Data about mortgage fraud investigations or crimes is difficult to obtain in Canada; in some cases, they are never reported to police. First Canadian Title says its payout of claims related to fraud went from 43 per cent of total payouts in 2007, to 72 per cent in 2008.

There has also been a drop in accusations of mortgage fraud against lawyers in Ontario. The Law Society of Upper Canada has opened only 18 new investigations to date in 2009, from five a month in the 2006-2008 period.

Still, big cases continue to wend their way through the legal system. In July, an Edmonton lawyer, Scott Park, was acquitted of conspiracy to commit mortgage fraud (in a $30-million scheme for which five others were convicted). In the acquittal ruling, Mr. Justice Vital Ouellette of the Court of Queen's Bench, issued a warning to the legal profession as a whole: "There is no doubt whatsoever that the real estate practice carried on by Scott Park left much to be desired, but that is not the issue before this court. As pointed out by the Crown, a lawyer is a key ingredient in such a scam, and this case will undoubtedly serve as a cautionary tale to those practising real estate law in this province," Judge Ouellette wrote in his decision.

In Ontario, the law society is investigating complaints against 100 to 140 lawyers accused of misconduct related to mortgages, although the society points out that "many investigations … are likely to close with no finding of wrongdoing," said spokesperson Denise McCourtie.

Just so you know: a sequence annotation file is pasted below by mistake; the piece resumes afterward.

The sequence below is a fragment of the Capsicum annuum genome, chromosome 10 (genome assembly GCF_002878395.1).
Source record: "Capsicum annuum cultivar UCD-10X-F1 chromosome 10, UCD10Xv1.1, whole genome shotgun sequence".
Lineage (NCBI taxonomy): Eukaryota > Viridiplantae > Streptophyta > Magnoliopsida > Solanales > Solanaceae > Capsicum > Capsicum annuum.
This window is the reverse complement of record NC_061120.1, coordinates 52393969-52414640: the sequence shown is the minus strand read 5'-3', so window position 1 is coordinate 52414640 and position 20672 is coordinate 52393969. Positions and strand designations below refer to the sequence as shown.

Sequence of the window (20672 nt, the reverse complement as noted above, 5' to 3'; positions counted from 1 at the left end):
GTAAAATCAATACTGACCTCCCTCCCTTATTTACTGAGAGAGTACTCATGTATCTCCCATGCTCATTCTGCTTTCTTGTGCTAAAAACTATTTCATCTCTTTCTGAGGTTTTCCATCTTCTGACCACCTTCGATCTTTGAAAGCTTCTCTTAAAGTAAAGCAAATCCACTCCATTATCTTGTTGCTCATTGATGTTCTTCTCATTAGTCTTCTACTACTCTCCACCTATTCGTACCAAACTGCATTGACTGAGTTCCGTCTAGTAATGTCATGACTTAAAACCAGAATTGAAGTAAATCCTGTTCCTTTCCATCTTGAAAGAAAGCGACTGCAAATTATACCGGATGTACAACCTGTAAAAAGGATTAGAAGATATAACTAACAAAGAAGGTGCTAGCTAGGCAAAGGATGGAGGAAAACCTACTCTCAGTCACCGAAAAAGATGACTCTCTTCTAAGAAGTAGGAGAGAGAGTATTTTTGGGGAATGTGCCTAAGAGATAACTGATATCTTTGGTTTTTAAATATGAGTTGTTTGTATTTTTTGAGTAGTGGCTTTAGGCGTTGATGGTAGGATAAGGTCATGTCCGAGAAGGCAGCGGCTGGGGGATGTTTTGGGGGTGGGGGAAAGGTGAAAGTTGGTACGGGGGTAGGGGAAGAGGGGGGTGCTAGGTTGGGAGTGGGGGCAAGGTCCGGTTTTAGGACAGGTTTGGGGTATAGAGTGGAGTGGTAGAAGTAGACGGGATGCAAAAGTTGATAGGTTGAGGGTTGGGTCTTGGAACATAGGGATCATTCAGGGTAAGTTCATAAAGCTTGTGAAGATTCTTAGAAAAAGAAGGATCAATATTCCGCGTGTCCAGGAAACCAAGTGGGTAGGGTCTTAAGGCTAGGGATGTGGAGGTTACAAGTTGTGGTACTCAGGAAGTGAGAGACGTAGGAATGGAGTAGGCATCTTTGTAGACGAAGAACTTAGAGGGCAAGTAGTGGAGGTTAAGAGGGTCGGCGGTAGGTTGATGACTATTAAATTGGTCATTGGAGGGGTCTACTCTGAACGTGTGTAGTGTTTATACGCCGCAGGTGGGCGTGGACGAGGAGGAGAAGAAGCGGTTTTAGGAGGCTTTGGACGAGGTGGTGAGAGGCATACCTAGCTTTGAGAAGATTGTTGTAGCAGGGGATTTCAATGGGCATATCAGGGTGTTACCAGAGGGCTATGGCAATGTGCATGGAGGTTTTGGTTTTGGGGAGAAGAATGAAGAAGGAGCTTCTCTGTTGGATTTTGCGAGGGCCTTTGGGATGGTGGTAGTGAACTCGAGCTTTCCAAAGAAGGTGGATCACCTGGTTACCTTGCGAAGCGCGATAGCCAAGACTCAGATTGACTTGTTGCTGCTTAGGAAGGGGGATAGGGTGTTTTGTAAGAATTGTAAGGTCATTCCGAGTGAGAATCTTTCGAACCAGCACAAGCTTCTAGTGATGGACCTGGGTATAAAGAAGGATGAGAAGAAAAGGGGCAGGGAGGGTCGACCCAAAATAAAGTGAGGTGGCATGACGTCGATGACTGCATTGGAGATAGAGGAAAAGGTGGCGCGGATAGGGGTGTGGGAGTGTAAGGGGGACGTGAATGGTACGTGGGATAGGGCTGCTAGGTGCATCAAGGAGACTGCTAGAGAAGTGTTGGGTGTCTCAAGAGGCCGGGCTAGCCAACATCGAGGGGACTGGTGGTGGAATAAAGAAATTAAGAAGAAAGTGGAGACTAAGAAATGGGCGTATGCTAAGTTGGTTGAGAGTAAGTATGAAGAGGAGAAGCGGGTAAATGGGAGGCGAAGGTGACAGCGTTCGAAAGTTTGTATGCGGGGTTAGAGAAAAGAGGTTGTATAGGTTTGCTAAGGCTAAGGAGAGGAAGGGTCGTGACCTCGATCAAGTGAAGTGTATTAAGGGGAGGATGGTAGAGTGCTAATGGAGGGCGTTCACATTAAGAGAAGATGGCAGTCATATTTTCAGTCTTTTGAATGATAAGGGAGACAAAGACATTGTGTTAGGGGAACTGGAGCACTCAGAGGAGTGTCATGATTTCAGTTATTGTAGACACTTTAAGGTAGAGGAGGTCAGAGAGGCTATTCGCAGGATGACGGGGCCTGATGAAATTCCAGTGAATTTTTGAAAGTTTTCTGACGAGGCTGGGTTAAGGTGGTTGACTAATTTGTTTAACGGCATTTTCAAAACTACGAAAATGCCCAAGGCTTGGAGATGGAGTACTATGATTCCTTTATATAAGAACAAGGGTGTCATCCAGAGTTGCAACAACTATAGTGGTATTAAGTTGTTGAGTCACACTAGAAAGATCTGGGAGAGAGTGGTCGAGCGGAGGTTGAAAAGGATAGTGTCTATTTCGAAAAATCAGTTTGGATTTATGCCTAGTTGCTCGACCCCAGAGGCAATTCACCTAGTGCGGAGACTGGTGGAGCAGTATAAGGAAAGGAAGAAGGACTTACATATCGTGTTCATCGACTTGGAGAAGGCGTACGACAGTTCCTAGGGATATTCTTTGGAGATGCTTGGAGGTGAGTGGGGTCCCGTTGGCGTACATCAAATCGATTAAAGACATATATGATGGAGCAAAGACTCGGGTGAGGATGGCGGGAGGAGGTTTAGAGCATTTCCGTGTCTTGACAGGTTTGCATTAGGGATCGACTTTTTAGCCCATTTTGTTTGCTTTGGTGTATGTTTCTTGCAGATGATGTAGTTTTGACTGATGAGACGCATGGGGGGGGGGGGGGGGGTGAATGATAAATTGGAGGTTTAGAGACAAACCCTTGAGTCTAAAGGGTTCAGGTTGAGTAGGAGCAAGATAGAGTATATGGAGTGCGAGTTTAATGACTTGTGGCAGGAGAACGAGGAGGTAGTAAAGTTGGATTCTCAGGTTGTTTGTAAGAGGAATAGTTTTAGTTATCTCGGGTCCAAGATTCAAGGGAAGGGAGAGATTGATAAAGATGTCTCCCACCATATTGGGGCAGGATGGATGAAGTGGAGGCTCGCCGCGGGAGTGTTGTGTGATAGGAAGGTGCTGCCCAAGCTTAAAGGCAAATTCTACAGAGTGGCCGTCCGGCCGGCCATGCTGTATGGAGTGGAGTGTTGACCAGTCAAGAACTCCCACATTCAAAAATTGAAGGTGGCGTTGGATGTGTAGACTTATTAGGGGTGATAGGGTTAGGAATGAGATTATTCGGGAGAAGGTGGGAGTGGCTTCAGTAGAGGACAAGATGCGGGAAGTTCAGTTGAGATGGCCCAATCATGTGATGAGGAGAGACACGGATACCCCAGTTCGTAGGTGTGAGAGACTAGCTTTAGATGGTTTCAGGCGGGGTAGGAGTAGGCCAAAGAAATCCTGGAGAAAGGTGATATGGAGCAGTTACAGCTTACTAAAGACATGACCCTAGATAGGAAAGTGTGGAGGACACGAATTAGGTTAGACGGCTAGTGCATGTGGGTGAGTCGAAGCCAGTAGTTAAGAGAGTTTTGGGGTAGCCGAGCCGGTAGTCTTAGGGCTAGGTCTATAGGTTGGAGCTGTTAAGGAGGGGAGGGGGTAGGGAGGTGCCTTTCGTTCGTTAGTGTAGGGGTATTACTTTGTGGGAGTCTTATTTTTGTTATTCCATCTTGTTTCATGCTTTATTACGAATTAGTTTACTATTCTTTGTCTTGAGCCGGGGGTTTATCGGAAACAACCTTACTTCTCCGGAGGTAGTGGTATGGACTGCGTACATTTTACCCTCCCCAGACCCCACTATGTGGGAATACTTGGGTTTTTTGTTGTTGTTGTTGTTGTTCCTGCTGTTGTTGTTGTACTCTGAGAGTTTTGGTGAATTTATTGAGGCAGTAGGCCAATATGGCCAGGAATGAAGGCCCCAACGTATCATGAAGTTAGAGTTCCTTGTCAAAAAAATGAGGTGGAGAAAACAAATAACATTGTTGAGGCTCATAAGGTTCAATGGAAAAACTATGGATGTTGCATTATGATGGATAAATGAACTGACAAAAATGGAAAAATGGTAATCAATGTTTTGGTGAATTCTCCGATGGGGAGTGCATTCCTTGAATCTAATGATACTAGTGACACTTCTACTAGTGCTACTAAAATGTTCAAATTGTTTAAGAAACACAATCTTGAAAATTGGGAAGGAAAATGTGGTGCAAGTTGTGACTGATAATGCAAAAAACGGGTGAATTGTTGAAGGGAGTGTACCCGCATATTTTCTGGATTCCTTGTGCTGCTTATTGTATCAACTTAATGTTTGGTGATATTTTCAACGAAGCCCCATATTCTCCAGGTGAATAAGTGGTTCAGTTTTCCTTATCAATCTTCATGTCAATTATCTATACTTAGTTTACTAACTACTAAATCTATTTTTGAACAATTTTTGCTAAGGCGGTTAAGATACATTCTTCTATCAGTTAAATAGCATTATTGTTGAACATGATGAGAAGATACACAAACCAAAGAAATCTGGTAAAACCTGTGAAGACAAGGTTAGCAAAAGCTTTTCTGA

Ontario has reformed its regulations relating to mortgage fraud in the last few years. Fraudulently obtained land titles are now invalid, which has "clarified" things, Torkin Manes' Mr. Troister said. "There's less publicity around fraudulent activities, but the brunt of the losses are now being taken by financial institutions and title insurers," he said.

In addition, independent mortgage brokers and lenders in Ontario are now subject to a uniform licensing and disclosure standard, something Ms. McCourtie said "can only have a positive impact … the reduction in experience with mortgage fraud does roughly coincide with the regulation in this area of activity."

But the attraction to commit mortgage fraud is still there, especially in tough economic times. In the U.S., that attraction has generated more enforcement activity. FBI director Robert Mueller recently told the U.S. Senate that his agency had more than 2,600 cases pending on July 31, 2009, up by a thousand from the year before.

In Canada, some specialized areas of mortgage fraud continue to be problematic. For example, illegal marijuana-growing operations, which take advantage of large properties or are conducted in a rental unit whose title is in someone else's name, have become more visible in the past 10 years, said Jim Murphy, president of the Canadian Association of Accredited Mortgage Professionals.

The number of mortgage fraud schemes may only be limited by a criminal's imagination, experts say. "I've seen crooks who have created mirror corporate minute books" to create an entity that appears legitimate when title searches are done, Mr. Troister said.